Land value capture response a ‘wasted opportunity’

HCLG committee chair says government lacks the vision and urgency to engage with report recommendations.

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Government lacks the “vison and urgency” to engage with land value capture despite recognising the scope to do so, as outlined in an HCLG committee report.

Committee chair Clive Betts said: “Overall, this seems a wasted opportunity by the government to use the Committee’s reflective report to engage with, and open up, the debate on this issue.”

Betts did, however, acknowledge as “pleasing” government recognition of the scope to capture a higher proportion of land value increase.

“Yet there is a distinct lack of vision and urgency in how it would be achieved beyond existing mechanisms,” said Betts.

“The current system allows landowners to make substantial profits from the increases in land value that arise from public policy decisions. It is only right that a significant proportion of these profits should be shared with local communities,” he said.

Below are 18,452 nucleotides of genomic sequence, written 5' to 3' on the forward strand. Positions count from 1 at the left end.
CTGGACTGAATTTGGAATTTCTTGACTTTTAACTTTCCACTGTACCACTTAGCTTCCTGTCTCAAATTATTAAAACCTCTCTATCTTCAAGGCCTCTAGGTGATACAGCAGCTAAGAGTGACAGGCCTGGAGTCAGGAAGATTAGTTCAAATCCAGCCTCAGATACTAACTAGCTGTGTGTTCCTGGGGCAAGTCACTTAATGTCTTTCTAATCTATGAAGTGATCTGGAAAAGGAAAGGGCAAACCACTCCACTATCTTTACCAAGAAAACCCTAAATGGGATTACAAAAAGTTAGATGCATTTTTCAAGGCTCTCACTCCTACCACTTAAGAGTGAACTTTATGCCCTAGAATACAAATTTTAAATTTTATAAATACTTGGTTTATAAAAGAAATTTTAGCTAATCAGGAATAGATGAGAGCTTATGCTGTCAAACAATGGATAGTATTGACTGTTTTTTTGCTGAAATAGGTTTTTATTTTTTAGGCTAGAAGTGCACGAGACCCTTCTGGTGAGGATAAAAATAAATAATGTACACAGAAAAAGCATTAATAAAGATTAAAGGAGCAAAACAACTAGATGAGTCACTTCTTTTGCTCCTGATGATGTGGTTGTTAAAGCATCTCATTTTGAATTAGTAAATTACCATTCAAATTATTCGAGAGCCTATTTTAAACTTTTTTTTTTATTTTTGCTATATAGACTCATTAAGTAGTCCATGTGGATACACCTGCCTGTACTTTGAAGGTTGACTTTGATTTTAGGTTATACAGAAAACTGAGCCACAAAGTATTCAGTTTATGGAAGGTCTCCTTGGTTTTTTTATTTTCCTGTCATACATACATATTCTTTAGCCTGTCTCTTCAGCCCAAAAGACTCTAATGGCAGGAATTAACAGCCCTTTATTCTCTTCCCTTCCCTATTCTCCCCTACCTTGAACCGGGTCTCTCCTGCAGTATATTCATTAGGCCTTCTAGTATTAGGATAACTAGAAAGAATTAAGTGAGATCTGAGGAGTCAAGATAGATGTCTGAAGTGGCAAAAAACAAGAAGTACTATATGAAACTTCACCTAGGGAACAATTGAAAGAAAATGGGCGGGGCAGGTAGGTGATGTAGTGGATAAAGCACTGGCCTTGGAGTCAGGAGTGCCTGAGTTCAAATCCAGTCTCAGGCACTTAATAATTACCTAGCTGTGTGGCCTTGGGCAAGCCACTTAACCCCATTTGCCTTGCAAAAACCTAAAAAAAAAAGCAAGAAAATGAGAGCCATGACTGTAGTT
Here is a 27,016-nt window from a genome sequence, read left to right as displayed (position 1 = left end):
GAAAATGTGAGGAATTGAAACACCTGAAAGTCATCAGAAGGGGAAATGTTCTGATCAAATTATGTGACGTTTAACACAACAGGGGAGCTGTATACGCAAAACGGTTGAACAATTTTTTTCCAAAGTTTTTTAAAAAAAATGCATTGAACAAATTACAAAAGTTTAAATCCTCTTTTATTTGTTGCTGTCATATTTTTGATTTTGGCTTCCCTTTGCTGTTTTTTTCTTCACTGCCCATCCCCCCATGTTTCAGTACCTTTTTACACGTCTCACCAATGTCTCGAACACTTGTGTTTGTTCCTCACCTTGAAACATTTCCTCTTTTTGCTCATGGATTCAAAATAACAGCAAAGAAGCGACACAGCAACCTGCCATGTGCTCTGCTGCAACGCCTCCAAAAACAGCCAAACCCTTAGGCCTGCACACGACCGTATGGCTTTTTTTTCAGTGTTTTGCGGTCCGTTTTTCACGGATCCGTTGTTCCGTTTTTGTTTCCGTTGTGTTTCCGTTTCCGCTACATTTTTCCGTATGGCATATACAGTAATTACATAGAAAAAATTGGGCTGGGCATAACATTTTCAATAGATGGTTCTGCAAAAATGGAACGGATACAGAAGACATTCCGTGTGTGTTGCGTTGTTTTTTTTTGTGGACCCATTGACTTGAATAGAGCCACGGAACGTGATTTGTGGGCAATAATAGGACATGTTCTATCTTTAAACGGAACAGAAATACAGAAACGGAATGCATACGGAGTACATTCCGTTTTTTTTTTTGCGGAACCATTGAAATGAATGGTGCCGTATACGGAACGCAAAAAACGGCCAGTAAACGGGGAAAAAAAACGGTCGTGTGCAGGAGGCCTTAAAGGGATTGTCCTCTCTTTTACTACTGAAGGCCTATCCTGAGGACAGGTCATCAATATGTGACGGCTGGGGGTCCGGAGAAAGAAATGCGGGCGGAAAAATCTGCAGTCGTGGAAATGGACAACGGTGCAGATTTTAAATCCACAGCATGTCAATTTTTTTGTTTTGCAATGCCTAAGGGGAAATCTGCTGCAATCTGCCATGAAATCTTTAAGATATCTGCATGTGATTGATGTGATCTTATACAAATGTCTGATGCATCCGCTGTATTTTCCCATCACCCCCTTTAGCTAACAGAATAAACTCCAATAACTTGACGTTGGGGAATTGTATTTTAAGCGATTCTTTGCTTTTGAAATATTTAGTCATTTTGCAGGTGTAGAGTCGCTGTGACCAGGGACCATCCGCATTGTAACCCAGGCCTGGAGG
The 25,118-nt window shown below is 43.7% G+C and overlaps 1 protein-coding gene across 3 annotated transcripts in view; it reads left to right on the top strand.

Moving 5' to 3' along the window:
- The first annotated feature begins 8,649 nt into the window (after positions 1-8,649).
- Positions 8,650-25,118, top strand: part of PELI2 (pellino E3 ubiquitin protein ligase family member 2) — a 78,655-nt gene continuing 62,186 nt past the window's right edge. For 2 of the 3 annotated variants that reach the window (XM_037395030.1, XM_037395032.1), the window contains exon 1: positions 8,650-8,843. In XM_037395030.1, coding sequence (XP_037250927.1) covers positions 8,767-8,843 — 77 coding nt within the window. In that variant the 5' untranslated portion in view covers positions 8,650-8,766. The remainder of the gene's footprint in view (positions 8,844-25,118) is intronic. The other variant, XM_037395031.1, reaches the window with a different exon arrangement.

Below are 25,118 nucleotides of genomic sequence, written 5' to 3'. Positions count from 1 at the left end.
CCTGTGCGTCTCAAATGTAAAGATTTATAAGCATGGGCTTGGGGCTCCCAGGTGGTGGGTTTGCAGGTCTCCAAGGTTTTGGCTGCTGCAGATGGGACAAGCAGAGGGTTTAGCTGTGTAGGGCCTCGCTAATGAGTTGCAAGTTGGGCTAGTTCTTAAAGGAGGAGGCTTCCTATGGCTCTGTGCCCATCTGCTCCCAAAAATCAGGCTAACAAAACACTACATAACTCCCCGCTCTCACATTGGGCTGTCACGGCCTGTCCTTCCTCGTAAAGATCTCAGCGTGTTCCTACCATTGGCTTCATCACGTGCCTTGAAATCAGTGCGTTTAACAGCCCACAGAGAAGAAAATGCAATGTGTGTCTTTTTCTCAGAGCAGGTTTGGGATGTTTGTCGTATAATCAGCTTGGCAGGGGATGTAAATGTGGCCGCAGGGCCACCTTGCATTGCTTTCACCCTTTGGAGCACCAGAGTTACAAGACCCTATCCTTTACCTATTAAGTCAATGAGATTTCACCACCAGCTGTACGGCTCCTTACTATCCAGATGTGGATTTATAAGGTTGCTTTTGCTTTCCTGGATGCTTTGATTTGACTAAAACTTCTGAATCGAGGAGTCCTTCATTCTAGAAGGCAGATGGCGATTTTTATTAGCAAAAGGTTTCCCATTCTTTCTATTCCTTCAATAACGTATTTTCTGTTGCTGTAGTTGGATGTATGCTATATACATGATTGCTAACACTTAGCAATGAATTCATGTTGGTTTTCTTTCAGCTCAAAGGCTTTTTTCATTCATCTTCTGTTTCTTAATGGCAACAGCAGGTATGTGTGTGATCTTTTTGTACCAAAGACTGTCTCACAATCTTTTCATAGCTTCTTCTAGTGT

Government statistics show that agricultural land, which is granted planning permission for residential use, would, on average, increase in value from £21,000 per hectare to £1.95m per hectare.

The Committee’s report made the case for local authorities and central government to capture a ‘significant proportion’ of this uplift in value to invest in new infrastructure and public services.

Recommendations from the committee included:

  • Reform of the Land Compensation Act 1961 to give local authorities the power to purchase land at a fairer price
  • Further simplification of the CPO process, to make it faster and less expensive for local authorities, while not losing safeguards for those affected
  • Reform of the Community Infrastructure Levy (CIL) to remove complexity and the extensive range of exemptions that currently limit its effectiveness
  • More resources for local authorities to ensure they are able to negotiate robustly with developers to secure the appropriate level of planning obligations
  • Securing the maximum value for new infrastructure and public services from public land put forward from residential development, with much to be learned from Germany and the Netherlands in this respect

“We have seen the success of similar policies in the past, notably with the creation of New Towns, and they can be a vital pillar in creating new housing projects we so badly need,” said Betts.

“We are not alone in our view – Shelter, the Local Government Association, the County Councils Network, and the Centre for Progressive Policy have all called for reform.

“We urge the government to revisit the issue and bring out proposals that will make a real difference,” he said.

The government response is available here.

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